Old 17-02-2013, 07:43 PM
clive milne
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Hmmm... I wouldn't have thought that vignetting would have been serious at F4.
A KAF 3200 chip for example has a diagonal of 18mm.
The refractive element of the Orion AO has a clear aperture of 40mm.
An aperture stop of this diameter placed 80mm from the focal plane will
deliver a fully illuminated field of 20mm. At 90mm this will be reduced to
17.5mm. The shadow of the OAG pick off prism might be more noticeable
but I would be surprised if it was a deal breaker after flat fielding.

caveat... I could be wrong.
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  #25  
Old 18-02-2013, 08:54 AM
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Quote:
Originally Posted by clive milne View Post

caveat... I could be wrong.
No, you are right - the geometry is not that bad. Time to revisit the AO.

I really appreciate you taking the time to check this - I had written it off as an option some time ago, without looking at it closely enough it seems.

Do you have any feel for the problems introduced by uncorrelated turbulence along the guide and imaging paths? Much of what I found deals with big scopes with full adaptive optics - not much info to date on how big the low frequency correlated region is for a smallish scope in sea level turbulence. I guess I could go back to the theory, but I don't really want to - much better to find a useful rule of thumb. Maybe I should just image the moon for a while and see how big the regions with coherent motion are.

regards ray

Last edited by Shiraz; 18-02-2013 at 09:05 AM.
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  #26  
Old 18-02-2013, 06:47 PM
clive milne
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Ahh, no.. I don't really have a feel for it.
Orion does go in to it a little bit in the instruction manual for their AO,
but it reduces to telling you that the isoplanatic patch is variable so there is
no general rule of thumb other than it will still offer better guiding for shorter
focal lengths but the longer your focal length, the greater the advantage.

Not very helpful I know.
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  #27  
Old 18-02-2013, 07:16 PM
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btw) Just another idea to throw in to the mix:
I got the impression that you were considering the purchase of a new mount (eq8?)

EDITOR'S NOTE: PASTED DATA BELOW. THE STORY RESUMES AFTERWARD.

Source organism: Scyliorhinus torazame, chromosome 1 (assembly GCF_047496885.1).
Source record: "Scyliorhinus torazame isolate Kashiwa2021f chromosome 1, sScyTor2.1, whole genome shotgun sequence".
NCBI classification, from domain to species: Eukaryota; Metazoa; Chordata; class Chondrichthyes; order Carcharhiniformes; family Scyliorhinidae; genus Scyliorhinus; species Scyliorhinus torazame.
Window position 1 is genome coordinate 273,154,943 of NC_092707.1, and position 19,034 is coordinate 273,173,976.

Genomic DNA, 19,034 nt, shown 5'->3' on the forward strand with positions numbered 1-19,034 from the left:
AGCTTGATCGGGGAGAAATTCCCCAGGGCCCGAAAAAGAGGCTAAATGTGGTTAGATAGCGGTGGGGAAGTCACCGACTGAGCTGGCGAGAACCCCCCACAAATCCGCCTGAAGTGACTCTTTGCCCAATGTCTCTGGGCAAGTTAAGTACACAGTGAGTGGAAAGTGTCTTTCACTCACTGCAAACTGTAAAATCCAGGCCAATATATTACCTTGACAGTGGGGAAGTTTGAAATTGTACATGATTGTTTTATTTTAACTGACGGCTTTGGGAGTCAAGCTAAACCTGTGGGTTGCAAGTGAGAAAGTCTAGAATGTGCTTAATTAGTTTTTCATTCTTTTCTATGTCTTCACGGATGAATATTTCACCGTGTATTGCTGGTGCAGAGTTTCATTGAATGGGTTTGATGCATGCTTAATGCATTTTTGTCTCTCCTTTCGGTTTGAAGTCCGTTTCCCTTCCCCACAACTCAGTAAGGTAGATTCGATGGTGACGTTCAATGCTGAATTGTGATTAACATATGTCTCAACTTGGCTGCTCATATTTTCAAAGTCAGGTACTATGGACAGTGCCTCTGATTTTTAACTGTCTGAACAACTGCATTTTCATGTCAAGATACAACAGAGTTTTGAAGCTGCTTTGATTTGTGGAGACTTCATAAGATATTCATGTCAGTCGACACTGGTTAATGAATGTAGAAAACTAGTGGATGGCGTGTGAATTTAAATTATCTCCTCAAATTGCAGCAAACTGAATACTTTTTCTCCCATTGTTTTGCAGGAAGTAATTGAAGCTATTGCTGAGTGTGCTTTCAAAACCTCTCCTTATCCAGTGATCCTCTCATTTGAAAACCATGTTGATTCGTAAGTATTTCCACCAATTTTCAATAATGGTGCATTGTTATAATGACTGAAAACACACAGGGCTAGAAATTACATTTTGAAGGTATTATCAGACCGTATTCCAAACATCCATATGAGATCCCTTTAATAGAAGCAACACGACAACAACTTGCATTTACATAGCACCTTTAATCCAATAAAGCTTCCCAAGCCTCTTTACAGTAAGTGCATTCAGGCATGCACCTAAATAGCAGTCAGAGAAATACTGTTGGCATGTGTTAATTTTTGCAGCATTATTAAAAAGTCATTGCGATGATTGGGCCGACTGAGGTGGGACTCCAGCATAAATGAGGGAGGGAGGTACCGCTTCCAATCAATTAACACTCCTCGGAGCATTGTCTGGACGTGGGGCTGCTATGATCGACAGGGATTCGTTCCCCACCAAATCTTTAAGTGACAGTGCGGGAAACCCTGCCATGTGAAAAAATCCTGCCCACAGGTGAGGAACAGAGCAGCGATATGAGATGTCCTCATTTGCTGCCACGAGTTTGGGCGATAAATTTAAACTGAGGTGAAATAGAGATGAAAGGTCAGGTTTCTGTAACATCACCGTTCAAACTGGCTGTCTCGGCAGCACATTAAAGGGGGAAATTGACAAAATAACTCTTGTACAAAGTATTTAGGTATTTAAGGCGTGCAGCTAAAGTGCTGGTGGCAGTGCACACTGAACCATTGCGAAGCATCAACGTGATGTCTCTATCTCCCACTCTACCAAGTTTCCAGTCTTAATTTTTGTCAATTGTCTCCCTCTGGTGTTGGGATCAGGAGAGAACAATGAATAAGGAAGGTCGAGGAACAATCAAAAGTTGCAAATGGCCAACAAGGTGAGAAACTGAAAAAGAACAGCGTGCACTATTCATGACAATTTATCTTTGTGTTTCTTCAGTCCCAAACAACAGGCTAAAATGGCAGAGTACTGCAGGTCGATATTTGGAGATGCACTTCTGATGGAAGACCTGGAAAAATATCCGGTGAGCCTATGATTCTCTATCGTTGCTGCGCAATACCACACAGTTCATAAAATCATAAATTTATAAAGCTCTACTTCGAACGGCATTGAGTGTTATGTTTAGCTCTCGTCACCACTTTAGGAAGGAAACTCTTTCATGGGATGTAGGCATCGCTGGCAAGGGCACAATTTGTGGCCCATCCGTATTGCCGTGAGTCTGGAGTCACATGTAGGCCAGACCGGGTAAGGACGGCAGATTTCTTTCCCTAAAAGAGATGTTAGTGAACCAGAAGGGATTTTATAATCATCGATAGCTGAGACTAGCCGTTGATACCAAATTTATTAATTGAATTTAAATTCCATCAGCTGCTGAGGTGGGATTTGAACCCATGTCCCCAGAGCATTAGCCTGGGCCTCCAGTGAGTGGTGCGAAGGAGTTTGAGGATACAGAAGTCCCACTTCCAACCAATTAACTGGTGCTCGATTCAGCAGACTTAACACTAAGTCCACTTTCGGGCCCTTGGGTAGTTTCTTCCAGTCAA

An alternative to that would be a second hand AP1200. There seems to be
a constant trickle of these coming up for sale as their owners upgrade to the
new 3600. You can expect to pay $6500 on up (in the U.S.)
If you made a 16" to 20" newtonian OTA and paid attention to the opto
-mechanical support and thermal management issues, you could end up with
a world class galaxy imaging rig on a relatively modest budget. If your
primary was a 20" F3.8, it would only be marginally bigger than an RC
of similar aperture. You could use the RCC1 at its native focal length.
You could also use the Keller 1.8x corrector to image at F6.8 and have
enough BFD to use AO, off axis guiding + filter wheel for either option.

regards,
~c
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  #28  
Old 19-02-2013, 08:36 AM
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Quote:
Originally Posted by clive milne View Post
btw) Just another idea to throw in to the mix:
I got the impression that you were considering the purchase of a new mount (eq8?)
An alternative to that would be a second hand AP1200. There seems to be
a constant trickle of these coming up for sale as their owners upgrade to the
new 3600. You can expect to pay $6500 on up (in the U.S.)
If you made a 16" to 20" newtonian OTA and paid attention to the opto
-mechanical support and thermal management issues, you could end up with
a world class galaxy imaging rig on a relatively modest budget. If your
primary was a 20" F3.8, it would only be marginally bigger than an RC
of similar aperture. You could use the RCC1 at its native focal length.
You could also use the Keller 1.8x corrector to image at F6.8 and have
enough BFD to use AO, off axis guiding + filter wheel for either option.

regards,
~c
Thanks Clive.

I was thinking along similar lines, but as the replacement for what I am working on now, once I had established that I could find somewhere with good enough seeing - seeing sure is the elephant in the room when living in a sea level environment.

My vague interest for the next system is the Hubble Optics hyperbolic mirror/corrector sets, which could offer a neat solution optically and thermally. Hadn't thought about a used AP1200, but it would be a good way to go. Camera would need large pixels, so it could be the 694 if it turns out to have efficient binning. Otherwise a 3200.